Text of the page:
A letter in last week’s S&B offered a scathing critique of Writer’s Digress magazine, describing its “nearly every page” as “oppressive and deeply offensive”— an attack against women, AIDS victims, and the mentally handicapped. As producers of this magazine, we question the validity of this condemnation.
We agree with the authors in that “it is neither appropriate nor responsible to distribute blatantly misogynistic, classist, and ableist material.” But the content of Writer’s Digress falls into none of these categories, and in fact, occasionally pokes fun at those who hold such ignorant views.
Indeed when taken out of context, some of our material may appear offensive, most notably the words of the fictional “DJ Koob$.” But Writer’s Digress is a satirical publication. Amidst a large amount of innocent, stupid humor, a few of its pieces employ irony to make a point. Yes, the words of “Koob$” were ostensibly misogynistic, unlike the sentiment of author Gary Kahn. Kahn purposefully used this over the top language as a means to poke fun at male chauvinists, while also making light of his own often misrepresented image on campus.
We regret if it took a close reading to interpret the article, or any other piece in the magazine. We assumed that the magazine’s tagline—“Stories About Nothing, Advice You Shouldn’t Take”— adequately contextualized the message of our pieces. But for the tastes of some students, perhaps we missed the mark. Such is the risk of satire—whether found on the cover of the New Yorker, or within the confines of a goofy and fledgling campus magazine (Come on … one of our best pieces was a butt joke).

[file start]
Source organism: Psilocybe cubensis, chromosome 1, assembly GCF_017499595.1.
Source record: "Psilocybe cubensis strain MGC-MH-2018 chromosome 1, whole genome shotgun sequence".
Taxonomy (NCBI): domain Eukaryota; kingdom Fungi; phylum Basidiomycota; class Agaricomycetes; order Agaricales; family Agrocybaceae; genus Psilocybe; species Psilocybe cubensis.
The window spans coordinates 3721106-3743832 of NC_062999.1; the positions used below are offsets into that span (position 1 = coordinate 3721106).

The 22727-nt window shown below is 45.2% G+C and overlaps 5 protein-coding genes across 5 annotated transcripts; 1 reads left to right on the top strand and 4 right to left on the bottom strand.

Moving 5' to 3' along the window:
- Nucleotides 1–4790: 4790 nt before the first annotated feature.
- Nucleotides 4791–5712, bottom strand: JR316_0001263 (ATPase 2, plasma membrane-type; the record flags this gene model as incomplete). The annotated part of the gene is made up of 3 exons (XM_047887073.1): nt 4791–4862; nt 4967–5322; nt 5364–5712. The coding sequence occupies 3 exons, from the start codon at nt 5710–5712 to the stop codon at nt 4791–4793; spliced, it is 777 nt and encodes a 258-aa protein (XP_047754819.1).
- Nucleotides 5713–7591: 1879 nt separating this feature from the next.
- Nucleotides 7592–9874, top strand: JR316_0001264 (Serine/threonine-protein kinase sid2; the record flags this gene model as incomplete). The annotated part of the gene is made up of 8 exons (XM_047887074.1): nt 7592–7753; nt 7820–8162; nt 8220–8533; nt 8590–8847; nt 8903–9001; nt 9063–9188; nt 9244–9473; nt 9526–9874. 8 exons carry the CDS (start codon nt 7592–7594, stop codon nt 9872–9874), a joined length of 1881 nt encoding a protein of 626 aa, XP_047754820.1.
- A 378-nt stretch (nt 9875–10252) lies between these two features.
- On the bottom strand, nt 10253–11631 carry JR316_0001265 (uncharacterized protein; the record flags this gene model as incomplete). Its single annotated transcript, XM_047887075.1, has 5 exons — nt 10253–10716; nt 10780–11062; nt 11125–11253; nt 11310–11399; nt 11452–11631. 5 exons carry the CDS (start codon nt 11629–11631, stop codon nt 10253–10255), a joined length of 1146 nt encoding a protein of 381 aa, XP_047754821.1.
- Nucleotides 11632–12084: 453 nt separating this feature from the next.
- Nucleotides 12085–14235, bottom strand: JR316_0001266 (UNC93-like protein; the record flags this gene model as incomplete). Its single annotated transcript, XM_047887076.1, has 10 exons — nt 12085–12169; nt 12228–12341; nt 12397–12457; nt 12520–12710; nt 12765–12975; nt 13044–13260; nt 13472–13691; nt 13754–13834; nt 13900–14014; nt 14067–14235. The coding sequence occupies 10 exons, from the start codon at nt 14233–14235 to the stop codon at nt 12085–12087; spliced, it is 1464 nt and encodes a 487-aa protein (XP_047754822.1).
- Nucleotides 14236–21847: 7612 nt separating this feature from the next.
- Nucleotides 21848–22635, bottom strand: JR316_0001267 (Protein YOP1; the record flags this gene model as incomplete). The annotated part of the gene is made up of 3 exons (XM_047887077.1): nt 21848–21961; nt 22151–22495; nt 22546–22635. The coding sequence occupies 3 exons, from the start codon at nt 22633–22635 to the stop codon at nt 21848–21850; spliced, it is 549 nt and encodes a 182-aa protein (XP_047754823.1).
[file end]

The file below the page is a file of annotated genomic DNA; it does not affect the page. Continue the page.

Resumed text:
We can understand how Kahn’s piece may have been misinterpreted. But the authors of last week’s opinion continued their critique further labeling Writer’s Digress as both “ableist” and “classist.” While we consider our “ableist” title the result of another misinterpretation—the mere mention of the cognitively disabled does not inherently signify intolerance—we simply cannot pinpoint any article even brushing upon the concept of class, with the exception of a fake petition calling for the overthrow of the “capitalist bourgeoisie pigs” (Isn’t that why we all chose to enroll here in the first place?)
If our detractors wish to offer constructive criticism and to form a meaningful dialogue, we invite them once again to help us clear up this confusion. Otherwise, we deem that activist energy may be better spent addressing more relevant social problems both locally and nationally. Let’s face it—women still lack equal pay in the workplace and we still use the classist term “townie” to describe some 9,000 of our fellow Grinnellians.
If Writer’s Digress truly offended our outspoken critics, we appreciate their willingness to address us, albeit in indirect fashion. We hope that anyone with questions or concerns about the publication will choose to send letters to our editor, as repeatedly requested in the magazine. This is the best way for us to gauge campus opinion. If anyone wishes to sit down with us to talk about these issues or the freshness of Will Smith, please let us know.